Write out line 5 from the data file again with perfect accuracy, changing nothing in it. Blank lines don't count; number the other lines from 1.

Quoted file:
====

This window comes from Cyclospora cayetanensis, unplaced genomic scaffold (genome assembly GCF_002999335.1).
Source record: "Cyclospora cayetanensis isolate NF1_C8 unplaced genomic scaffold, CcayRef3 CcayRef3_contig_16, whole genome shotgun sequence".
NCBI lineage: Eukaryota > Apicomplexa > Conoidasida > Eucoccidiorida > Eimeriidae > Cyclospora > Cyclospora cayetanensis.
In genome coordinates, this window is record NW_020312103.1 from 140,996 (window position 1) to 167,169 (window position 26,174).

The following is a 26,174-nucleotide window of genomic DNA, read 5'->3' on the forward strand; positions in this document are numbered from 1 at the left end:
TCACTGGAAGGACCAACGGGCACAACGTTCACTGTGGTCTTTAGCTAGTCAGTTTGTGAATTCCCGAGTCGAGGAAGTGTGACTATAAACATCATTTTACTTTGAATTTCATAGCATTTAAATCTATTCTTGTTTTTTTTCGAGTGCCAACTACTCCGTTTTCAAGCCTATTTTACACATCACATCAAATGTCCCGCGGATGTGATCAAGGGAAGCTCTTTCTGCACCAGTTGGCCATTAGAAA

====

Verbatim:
The following is a 26,174-nucleotide window of genomic DNA, read 5'->3' on the forward strand; positions in this document are numbered from 1 at the left end: